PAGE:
Glenn Kessler of the Washington Post performs a valuable service with his Fact Checker column. He plays the referee, holding policymakers to account for the accuracy of what they say, and working hard to research, understand, and educate his readers on the veracity of a range of important policy questions. His body of work elevates the quality of policy debate.
Even good referees sometimes make a bad call, and I think Mr. Kessler did so yesterday in his column, “Is the GOP plan for Medicaid caps really Bill Clinton’s idea?” I disagree with his conclusion and score of former Senator Rick Santorum’s quote (two Pinocchios). I have expressed my views directly to Mr. Kessler, who graciously included some of my input in an updated version of his column. I’d like to share here a fuller explanation of why I think Santorum was right, Kessler wrong, and the two Pinocchio score is undeserved and unfair. My disagreement with Mr. Kessler stems in part, from a different view about the role of someone labeled a fact-checker who scores policymakers with Pinocchios. It may seem like I’m splitting hairs, but the underlying policy issue is important, and Mr. Kessler has a big role on an influential platform. His columns carry weight and his scores have influence, especially because the Pinocchio label implicitly tags policymakers as liars.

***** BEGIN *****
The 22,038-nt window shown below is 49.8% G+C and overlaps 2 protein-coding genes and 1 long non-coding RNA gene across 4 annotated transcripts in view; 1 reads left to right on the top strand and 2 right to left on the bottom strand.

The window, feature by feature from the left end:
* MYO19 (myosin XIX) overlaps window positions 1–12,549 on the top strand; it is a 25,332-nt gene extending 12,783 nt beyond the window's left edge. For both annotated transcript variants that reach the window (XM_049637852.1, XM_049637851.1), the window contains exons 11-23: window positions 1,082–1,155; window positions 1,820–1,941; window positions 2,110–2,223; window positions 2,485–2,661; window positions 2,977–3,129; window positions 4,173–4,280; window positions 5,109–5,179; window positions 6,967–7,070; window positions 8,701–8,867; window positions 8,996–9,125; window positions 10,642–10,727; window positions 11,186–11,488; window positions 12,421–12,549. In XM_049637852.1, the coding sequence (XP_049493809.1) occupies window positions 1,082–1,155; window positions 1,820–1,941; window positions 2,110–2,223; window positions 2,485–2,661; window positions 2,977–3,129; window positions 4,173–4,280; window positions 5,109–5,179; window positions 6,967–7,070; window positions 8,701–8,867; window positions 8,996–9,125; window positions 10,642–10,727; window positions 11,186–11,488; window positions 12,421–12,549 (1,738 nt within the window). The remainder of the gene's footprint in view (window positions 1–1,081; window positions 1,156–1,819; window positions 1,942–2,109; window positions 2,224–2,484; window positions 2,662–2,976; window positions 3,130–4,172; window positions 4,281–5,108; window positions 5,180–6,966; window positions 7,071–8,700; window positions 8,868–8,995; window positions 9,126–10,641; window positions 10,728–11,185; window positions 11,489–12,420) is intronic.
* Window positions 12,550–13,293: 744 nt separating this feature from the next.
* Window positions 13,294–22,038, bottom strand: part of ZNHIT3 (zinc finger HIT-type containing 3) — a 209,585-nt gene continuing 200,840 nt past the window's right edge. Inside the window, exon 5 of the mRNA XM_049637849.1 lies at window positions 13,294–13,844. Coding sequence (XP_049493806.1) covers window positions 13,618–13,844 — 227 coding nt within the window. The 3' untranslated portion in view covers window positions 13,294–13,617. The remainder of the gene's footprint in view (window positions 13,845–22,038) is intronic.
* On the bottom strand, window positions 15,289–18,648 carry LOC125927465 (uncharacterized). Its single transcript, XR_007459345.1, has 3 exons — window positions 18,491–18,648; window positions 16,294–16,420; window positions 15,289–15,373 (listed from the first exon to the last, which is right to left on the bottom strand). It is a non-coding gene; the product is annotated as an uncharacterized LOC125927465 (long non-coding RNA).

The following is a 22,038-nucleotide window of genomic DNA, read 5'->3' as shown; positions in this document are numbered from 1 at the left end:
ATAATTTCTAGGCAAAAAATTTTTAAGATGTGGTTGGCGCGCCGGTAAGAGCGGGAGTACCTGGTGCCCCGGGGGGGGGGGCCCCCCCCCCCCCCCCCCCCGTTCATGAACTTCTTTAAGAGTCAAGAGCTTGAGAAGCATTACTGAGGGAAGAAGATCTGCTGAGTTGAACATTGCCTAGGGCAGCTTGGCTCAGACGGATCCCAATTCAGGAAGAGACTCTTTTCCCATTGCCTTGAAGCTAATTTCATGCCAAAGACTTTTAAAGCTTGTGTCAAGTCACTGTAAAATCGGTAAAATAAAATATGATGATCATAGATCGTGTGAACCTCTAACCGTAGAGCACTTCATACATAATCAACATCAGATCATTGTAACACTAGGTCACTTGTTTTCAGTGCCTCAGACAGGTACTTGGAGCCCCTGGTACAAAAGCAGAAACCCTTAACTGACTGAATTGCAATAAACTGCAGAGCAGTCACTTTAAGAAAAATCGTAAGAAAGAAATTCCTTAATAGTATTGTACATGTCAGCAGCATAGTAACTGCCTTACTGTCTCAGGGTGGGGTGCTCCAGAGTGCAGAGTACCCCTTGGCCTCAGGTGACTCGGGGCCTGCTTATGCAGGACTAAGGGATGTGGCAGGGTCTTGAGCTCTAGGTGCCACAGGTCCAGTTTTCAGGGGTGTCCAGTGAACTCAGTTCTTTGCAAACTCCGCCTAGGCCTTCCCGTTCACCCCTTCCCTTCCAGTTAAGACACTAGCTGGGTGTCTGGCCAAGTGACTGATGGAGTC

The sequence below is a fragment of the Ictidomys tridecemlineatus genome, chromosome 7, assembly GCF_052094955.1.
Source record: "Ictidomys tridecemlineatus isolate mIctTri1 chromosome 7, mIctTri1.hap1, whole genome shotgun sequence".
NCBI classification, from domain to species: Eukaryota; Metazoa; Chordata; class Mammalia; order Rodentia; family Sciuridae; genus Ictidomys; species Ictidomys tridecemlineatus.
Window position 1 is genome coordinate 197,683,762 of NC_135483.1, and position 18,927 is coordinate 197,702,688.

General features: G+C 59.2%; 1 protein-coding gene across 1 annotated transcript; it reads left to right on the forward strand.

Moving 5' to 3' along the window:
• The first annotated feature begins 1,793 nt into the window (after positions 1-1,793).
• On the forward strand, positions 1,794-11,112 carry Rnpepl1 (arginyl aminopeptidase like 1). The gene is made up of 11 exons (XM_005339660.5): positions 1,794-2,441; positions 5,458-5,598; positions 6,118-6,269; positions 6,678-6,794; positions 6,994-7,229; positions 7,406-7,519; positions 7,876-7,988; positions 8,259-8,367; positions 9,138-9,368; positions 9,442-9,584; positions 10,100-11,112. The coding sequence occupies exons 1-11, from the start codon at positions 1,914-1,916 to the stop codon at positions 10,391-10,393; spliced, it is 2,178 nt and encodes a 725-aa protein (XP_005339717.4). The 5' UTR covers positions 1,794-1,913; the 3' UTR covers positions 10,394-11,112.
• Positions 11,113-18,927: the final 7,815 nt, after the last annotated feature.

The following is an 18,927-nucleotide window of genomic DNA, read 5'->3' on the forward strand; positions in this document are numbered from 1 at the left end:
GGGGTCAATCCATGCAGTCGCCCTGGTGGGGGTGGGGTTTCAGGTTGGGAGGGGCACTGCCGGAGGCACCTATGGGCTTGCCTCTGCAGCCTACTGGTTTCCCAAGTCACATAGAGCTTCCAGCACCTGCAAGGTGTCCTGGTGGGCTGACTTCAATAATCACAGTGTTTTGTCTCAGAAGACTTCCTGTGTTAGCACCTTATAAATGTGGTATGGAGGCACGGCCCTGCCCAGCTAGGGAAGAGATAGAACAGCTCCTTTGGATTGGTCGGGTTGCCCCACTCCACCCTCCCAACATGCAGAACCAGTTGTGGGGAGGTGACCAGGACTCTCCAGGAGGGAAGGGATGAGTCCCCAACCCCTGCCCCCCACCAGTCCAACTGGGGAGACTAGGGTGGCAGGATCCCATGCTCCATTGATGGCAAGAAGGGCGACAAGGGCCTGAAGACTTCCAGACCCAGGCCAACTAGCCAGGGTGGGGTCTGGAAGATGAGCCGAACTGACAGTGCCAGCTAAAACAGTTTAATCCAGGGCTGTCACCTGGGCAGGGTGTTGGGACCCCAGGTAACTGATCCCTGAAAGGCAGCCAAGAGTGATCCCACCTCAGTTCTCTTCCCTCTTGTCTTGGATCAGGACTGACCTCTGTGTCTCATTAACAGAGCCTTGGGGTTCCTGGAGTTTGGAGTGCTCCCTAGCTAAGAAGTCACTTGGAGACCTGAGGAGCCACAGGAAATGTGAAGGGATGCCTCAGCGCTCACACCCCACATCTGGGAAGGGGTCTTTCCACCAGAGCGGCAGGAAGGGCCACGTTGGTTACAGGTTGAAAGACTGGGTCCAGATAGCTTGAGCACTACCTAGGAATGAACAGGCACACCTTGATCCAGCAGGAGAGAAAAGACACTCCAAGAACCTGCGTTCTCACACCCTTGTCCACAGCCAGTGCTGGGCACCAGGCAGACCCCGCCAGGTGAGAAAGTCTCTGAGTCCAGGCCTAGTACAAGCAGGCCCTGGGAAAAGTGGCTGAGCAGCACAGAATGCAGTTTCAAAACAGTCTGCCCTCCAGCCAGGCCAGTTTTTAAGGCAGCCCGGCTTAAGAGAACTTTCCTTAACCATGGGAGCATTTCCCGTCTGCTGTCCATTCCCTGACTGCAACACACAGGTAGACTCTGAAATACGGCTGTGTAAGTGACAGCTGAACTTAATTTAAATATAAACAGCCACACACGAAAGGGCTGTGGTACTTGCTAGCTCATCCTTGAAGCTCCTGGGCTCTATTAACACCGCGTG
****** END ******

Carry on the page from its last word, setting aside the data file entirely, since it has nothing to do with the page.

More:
The quote Mr. Kessler analyzes comes from former Republican Senator Rick Santorum:
As everyone knows, the Medicaid per capita cap was proposed by President Clinton. Now it is seen as this draconian measure.
In the mid-1990s, Clinton did propose a per capita cap for Medicaid …
“Under the budget, a per capita cap limits Federal spending growth per person while retaining current eligibility and benefit guidelines,” Clinton’s 1997 budget proposal said.